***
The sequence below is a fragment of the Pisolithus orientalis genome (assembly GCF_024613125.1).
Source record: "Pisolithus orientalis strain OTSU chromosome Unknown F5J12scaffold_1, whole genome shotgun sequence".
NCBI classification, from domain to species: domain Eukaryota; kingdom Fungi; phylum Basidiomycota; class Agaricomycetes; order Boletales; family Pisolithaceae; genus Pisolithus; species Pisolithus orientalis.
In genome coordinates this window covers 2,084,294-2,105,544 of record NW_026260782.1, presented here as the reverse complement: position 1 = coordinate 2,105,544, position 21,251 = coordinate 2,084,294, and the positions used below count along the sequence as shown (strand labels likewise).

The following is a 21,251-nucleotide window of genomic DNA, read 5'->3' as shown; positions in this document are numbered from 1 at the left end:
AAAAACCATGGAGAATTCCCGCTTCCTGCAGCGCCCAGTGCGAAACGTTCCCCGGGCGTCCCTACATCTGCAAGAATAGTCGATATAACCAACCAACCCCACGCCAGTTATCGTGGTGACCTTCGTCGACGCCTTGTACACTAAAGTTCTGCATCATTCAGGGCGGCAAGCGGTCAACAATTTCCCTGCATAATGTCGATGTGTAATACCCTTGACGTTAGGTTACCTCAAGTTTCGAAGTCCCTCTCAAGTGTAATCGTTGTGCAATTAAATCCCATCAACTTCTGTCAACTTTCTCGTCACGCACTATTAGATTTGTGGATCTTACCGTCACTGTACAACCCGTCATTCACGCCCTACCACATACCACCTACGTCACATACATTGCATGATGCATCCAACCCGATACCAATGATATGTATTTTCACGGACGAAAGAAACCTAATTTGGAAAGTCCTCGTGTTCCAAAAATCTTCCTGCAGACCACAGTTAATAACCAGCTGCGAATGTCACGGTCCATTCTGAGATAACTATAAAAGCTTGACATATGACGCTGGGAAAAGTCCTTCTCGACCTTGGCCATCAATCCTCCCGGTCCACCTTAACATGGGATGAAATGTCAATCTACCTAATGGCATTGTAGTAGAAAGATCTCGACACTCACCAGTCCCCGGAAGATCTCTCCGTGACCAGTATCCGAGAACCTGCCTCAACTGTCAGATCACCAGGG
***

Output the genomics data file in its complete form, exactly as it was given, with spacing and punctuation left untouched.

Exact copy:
The sequence below is a fragment of the Pisolithus orientalis genome (assembly GCF_024613125.1).
Source record: "Pisolithus orientalis strain OTSU chromosome Unknown F5J12scaffold_1, whole genome shotgun sequence".
NCBI classification, from domain to species: domain Eukaryota; kingdom Fungi; phylum Basidiomycota; class Agaricomycetes; order Boletales; family Pisolithaceae; genus Pisolithus; species Pisolithus orientalis.
In genome coordinates this window covers 2,084,294-2,105,544 of record NW_026260782.1, presented here as the reverse complement: position 1 = coordinate 2,105,544, position 21,251 = coordinate 2,084,294, and the positions used below count along the sequence as shown (strand labels likewise).

The following is a 21,251-nucleotide window of genomic DNA, read 5'->3' as shown; positions in this document are numbered from 1 at the left end:
AAAAACCATGGAGAATTCCCGCTTCCTGCAGCGCCCAGTGCGAAACGTTCCCCGGGCGTCCCTACATCTGCAAGAATAGTCGATATAACCAACCAACCCCACGCCAGTTATCGTGGTGACCTTCGTCGACGCCTTGTACACTAAAGTTCTGCATCATTCAGGGCGGCAAGCGGTCAACAATTTCCCTGCATAATGTCGATGTGTAATACCCTTGACGTTAGGTTACCTCAAGTTTCGAAGTCCCTCTCAAGTGTAATCGTTGTGCAATTAAATCCCATCAACTTCTGTCAACTTTCTCGTCACGCACTATTAGATTTGTGGATCTTACCGTCACTGTACAACCCGTCATTCACGCCCTACCACATACCACCTACGTCACATACATTGCATGATGCATCCAACCCGATACCAATGATATGTATTTTCACGGACGAAAGAAACCTAATTTGGAAAGTCCTCGTGTTCCAAAAATCTTCCTGCAGACCACAGTTAATAACCAGCTGCGAATGTCACGGTCCATTCTGAGATAACTATAAAAGCTTGACATATGACGCTGGGAAAAGTCCTTCTCGACCTTGGCCATCAATCCTCCCGGTCCACCTTAACATGGGATGAAATGTCAATCTACCTAATGGCATTGTAGTAGAAAGATCTCGACACTCACCAGTCCCCGGAAGATCTCTCCGTGACCAGTATCCGAGAACCTGCCTCAACTGTCAGATCACCAGGG